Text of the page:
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Cardinal Notebook: In This Case the Numbers Lie for Stanford Defense
Courtesy: Stanford Athletics  
Release: 10/06/2012

By Mark Soltau

STANFORD, Calif. - In you're into numbers, there was nothing flashy about Stanford's defensive performance against Arizona on Saturday afternoon. Unless you enjoy happy endings.

The unit allowed 617 total yards, 491 passing yards, 38 first downs, and 103 total plays. The Wildcats were the first team to score more than 17 points against the Cardinal this year.

But, when it mattered most, down 14 points in the fourth quarter and its back against the wall, 18th-ranked Stanford produced a Mona Lisa.

Dissected most of the game by Wildcat quarterback Matt Scott, the Stanford defense forced a three-and-out with just over five minutes remaining. The offense responded, marching 79 yards in nine plays to tie the game with 41 seconds left on a 3-yard run by quarterback Josh Nunes to force overtime.

The Wildcats' spread offense, seemingly unstoppable from the second quarter on, took possession at the 25-yard-line and looked to regain the lead. Only it didn't happen. After allowing a quick first down, the Cardinal didn't budge. On third-and-10 from the Stanford 13, hard-charging defensive end Henry Anderson tipped a pass and outside linebacker Chase Thomas intercepted.

"He had a real quick release," Anderson said of Scott, who completed 45 of 69 attempts, both Arizona school records. "I was trying to tip the ball all game. I just had to push the pocket back as far as I could. I saw him cock his wrist and jumped up, and I think my helmet hit the ball."

Thomas was waiting. He clutched it out of a crowd to end the possession, and the maligned Cardinal offense did the rest. Stepfan Taylor's 21-yard touchdown run completed the shocking 54-48 comeback win in front of announced Reunion Homecoming Weekend crowd of 48,204 and a national television audience at Stanford Stadium.

"I saw a great defensive line get their hands up and saw the ball moving toward me," said Thomas. "As soon as I grabbed it, I knew I had to hold onto it."

As vulnerable as the unit looked at times, Thomas said everyone stuck together.

"We didn't start blaming each other or point fingers," he said. "We knew what we had to fix. It's huge to show that we can face adversity and overcome it."

It was a stunning reversal, especially for a Stanford offense that failed to find the end zone the previous week in a 17-13 loss at Washington. The Cardinal also accumulated 617 yards in total offense.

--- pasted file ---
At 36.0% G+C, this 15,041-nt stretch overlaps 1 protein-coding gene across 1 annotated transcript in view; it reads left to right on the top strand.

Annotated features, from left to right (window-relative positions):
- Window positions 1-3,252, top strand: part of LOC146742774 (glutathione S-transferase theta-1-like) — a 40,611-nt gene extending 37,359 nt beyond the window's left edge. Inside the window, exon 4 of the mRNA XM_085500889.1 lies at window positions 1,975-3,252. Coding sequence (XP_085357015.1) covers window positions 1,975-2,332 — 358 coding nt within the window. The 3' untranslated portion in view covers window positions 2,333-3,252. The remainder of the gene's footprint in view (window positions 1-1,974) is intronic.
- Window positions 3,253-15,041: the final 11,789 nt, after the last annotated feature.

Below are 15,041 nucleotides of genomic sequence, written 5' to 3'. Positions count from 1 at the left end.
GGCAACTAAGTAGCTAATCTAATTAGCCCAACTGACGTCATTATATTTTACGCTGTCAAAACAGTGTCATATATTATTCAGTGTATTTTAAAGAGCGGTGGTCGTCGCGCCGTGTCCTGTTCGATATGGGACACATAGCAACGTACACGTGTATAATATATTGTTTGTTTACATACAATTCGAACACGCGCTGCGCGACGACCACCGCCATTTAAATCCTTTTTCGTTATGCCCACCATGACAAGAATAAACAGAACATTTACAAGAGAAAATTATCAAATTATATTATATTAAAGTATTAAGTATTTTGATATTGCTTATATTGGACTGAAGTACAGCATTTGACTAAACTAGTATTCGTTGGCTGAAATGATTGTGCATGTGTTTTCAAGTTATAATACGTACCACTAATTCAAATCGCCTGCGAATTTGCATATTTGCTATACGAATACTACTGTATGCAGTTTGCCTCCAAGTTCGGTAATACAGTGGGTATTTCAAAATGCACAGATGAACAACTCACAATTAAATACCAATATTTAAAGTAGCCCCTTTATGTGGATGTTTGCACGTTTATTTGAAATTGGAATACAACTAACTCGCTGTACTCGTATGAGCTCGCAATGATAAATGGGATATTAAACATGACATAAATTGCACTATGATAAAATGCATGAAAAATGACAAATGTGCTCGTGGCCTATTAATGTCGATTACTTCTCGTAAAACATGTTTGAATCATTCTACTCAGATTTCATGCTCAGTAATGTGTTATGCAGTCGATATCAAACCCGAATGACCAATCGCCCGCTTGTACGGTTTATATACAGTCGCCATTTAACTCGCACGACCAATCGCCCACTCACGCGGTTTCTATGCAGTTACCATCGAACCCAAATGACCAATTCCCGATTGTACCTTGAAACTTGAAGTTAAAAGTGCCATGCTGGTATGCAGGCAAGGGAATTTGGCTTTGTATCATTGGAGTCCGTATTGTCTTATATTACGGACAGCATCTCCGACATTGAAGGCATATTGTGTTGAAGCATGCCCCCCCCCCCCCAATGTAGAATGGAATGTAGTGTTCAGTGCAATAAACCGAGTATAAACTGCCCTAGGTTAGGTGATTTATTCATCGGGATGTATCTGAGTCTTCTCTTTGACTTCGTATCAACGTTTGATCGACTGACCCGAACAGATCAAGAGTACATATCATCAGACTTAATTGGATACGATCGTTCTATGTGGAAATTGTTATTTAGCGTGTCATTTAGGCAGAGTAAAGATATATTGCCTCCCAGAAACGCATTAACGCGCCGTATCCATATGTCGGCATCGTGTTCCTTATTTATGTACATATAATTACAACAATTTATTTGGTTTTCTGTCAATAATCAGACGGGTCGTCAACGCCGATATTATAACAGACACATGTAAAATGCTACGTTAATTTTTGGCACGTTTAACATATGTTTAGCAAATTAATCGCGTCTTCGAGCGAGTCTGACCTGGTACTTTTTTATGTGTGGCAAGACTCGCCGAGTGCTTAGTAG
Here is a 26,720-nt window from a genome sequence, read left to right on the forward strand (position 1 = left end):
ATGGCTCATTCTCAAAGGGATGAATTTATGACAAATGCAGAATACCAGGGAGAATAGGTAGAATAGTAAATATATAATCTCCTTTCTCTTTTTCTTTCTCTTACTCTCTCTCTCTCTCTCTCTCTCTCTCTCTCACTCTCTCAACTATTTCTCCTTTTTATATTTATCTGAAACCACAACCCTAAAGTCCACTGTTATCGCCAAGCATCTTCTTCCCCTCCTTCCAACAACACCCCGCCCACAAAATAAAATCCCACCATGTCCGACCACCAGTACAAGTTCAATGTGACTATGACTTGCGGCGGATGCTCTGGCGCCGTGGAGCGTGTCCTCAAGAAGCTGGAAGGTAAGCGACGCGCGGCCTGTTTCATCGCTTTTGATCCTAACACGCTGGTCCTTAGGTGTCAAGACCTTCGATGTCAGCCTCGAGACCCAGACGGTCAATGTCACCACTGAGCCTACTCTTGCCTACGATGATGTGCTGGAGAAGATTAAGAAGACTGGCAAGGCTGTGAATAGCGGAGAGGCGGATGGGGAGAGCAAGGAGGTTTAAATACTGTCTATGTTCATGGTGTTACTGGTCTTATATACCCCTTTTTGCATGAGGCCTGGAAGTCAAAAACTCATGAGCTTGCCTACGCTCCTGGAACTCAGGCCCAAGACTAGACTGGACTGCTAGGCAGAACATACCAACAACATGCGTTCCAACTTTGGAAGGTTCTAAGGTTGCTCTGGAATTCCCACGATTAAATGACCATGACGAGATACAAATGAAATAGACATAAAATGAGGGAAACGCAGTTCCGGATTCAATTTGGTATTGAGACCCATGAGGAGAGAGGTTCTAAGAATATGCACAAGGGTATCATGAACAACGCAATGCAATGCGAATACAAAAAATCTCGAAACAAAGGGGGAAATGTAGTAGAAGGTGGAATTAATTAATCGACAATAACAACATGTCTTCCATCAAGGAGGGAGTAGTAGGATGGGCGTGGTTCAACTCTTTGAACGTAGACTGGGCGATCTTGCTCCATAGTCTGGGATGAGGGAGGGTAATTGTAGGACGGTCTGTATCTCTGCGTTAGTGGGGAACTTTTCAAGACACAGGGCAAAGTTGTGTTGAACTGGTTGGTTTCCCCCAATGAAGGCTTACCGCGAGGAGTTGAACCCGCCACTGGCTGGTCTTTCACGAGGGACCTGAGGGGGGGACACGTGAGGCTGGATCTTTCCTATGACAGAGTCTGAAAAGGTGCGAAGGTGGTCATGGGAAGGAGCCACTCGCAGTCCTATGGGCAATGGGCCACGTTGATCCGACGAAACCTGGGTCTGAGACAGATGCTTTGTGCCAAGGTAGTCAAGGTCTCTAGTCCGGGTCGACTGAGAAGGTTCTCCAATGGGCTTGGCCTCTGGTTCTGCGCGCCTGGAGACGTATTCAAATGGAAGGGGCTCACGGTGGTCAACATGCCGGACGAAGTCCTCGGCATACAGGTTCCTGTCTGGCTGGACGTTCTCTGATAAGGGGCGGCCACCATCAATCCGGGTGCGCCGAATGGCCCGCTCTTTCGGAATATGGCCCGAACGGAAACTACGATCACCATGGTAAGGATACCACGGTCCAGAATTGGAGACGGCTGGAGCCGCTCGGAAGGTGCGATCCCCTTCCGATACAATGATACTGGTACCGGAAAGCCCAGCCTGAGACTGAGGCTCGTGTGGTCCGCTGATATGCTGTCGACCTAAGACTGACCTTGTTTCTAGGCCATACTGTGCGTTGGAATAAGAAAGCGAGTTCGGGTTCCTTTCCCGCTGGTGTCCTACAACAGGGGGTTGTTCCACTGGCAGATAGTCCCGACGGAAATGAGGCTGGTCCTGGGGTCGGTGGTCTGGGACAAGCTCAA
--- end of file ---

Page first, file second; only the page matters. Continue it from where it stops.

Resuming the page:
"Great game by the offense," said Anderson. "They carried us pretty much the whole game. We gave up way too many yards. Coming through in the overtime was huge."

Anderson said defending the spread offense was exhausting at times, but credited Stanford depth for coming through in the clutch.

"We had a good rotation all game and tried to keep it going," he said. "We played a bunch of snaps."

Three of Stanford's eight tackles for losses were sacks, all by different players. Strong safety Jordan Richards made 11 tackles, nine unassisted, while Thomas and inside linebacker Shayne Skov each had eight.

"We needed to play 60 minutes, more than 60 minutes," said David Shaw, the Bradford M. Freeman Director of Football, "and we never, ever stopped fighting."

* * *

Nunes on his turnaround from last week's performance against Washington:

"I definitely have confidence now. The guys up front did what they needed to do as well as the guys downfield. I used last week as a stepping stone going forward and learned a lot of things to work out."

* * *

Arizona running back Ka'Deem Carey had a big afternoon, rushing for 132 yards on 29 carries, and also caught seven passes for 68 yards.

"We need to keep going and do what we do best," he said. "Stanford's a great team and I give them credit. They stuck with it, fought back and did what they had to do to win."

* * *

Quote of the game: "He'll be all right, they got ice for his arm." Arizona head coach Rich Rodriguez on Scott's 69 pass attempts.

* * *

Extra points: Stanford received two big plays from backup receivers. Kelsey Young carted an end around 55 yards for a touchdown, while Jamal-Rashad Patterson caught two key passes for 71 yards, including a 54-yarder ... Big foot: Cardinal punter Daniel Zychlinski averaged 54 yards on four attempts ... Stanford converted 7 of 14 times on third down, a big improvement. It came into the game averaging 24.6 percent, second-worst in the Pac-12 Conference ... Stanford Provost John Etchemendy was the honorary game captain.


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